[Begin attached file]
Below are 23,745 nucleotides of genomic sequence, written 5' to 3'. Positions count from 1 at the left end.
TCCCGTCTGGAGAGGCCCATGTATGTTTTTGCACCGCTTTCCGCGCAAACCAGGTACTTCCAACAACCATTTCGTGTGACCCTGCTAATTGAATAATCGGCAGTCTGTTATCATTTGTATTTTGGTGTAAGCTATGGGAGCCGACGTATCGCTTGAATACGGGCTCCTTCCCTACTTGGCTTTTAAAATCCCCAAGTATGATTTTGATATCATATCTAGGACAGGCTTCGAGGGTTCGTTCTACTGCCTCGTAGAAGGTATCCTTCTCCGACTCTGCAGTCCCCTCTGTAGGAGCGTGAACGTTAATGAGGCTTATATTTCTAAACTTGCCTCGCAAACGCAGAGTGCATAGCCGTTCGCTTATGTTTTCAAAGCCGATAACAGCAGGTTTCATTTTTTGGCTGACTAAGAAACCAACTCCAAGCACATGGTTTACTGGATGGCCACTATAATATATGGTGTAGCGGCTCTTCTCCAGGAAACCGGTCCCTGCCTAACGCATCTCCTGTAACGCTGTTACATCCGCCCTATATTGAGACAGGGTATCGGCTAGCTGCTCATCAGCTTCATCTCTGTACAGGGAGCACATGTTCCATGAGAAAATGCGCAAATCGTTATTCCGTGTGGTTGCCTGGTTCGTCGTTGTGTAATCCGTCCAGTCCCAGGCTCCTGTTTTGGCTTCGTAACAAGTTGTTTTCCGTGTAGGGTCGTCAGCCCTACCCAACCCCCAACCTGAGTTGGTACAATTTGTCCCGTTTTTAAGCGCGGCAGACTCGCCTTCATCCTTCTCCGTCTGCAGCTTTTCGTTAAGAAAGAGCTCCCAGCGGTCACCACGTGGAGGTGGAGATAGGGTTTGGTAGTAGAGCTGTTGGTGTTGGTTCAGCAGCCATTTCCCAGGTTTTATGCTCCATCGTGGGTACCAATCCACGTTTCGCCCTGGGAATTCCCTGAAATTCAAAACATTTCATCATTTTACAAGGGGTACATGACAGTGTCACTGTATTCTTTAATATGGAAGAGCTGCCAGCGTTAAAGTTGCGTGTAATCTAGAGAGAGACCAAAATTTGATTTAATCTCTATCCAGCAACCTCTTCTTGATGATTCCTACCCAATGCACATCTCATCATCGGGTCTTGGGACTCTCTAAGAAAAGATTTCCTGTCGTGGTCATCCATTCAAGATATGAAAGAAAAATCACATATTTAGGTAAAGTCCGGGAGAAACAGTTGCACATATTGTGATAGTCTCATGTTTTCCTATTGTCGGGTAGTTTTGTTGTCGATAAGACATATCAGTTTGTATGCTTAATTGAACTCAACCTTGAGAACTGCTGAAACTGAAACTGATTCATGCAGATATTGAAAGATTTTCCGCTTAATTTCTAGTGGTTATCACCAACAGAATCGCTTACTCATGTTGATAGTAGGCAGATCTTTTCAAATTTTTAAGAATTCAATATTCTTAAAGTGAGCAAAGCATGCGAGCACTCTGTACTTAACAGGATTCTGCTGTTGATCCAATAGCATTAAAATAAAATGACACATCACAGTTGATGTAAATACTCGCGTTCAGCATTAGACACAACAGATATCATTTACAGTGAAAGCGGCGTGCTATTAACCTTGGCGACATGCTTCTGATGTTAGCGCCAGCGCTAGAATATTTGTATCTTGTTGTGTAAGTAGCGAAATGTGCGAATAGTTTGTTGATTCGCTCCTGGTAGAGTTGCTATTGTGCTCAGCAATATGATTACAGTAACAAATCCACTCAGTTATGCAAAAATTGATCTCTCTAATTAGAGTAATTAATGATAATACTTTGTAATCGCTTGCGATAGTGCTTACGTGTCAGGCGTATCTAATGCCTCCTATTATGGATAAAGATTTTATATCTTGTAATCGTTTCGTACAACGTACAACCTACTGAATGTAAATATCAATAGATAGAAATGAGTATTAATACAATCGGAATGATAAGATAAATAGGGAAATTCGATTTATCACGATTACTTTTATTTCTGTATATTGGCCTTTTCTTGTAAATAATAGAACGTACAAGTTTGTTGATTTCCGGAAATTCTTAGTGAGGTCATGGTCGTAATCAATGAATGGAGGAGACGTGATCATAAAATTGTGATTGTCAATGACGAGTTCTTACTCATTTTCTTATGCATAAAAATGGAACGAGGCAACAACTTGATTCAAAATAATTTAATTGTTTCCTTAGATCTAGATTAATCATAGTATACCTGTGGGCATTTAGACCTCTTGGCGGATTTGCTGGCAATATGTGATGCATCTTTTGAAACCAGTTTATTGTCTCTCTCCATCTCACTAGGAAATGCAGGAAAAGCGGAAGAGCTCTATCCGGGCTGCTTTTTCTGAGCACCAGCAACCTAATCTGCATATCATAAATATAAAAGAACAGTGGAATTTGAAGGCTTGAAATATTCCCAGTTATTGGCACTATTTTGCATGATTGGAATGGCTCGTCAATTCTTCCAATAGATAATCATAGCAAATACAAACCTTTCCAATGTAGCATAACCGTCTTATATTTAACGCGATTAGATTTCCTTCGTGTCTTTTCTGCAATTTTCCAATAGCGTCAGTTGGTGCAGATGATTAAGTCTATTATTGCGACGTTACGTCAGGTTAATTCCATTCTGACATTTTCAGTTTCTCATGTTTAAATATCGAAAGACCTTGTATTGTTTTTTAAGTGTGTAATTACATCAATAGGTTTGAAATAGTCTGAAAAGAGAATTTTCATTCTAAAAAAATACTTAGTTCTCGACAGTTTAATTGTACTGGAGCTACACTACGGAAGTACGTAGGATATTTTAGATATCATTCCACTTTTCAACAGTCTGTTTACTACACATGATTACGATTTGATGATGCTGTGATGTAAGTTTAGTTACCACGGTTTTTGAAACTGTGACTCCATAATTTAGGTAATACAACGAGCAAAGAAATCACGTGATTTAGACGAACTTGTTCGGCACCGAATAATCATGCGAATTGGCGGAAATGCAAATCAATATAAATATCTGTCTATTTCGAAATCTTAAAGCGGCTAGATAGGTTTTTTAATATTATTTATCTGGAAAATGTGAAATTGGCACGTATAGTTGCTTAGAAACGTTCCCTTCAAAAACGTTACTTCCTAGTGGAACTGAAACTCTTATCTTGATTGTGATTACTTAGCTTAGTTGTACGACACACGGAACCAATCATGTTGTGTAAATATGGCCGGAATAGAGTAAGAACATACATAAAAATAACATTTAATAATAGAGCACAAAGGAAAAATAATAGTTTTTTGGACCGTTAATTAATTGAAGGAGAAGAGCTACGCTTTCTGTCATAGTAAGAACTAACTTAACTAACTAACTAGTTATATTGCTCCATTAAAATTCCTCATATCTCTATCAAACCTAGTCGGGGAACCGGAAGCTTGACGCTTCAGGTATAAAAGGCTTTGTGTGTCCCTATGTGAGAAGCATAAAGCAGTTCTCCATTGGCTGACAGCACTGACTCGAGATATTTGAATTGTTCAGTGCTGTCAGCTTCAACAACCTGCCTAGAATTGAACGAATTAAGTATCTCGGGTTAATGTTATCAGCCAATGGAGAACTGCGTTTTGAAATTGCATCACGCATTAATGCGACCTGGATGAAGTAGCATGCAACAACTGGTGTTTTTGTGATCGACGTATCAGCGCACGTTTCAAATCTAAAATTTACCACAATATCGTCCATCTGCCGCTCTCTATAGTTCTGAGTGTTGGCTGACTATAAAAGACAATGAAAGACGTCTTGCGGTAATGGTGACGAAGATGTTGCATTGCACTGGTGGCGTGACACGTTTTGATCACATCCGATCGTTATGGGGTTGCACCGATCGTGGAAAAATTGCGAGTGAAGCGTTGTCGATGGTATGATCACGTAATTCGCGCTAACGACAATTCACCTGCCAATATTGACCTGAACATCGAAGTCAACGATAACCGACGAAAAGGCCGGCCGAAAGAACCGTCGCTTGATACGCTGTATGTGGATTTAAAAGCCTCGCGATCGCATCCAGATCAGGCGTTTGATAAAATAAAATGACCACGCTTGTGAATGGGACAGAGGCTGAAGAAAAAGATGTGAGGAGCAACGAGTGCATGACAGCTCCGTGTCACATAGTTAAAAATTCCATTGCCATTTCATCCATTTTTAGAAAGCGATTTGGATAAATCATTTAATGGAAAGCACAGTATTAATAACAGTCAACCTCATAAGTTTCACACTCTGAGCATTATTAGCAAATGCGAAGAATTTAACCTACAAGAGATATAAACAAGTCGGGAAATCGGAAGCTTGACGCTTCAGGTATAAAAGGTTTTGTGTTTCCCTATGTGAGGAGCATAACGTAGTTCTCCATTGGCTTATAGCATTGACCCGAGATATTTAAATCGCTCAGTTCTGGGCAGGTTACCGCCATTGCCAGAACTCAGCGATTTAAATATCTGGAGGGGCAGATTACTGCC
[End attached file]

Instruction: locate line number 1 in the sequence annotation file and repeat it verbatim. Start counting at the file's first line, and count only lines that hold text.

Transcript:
Below are 23,745 nucleotides of genomic sequence, written 5' to 3'. Positions count from 1 at the left end.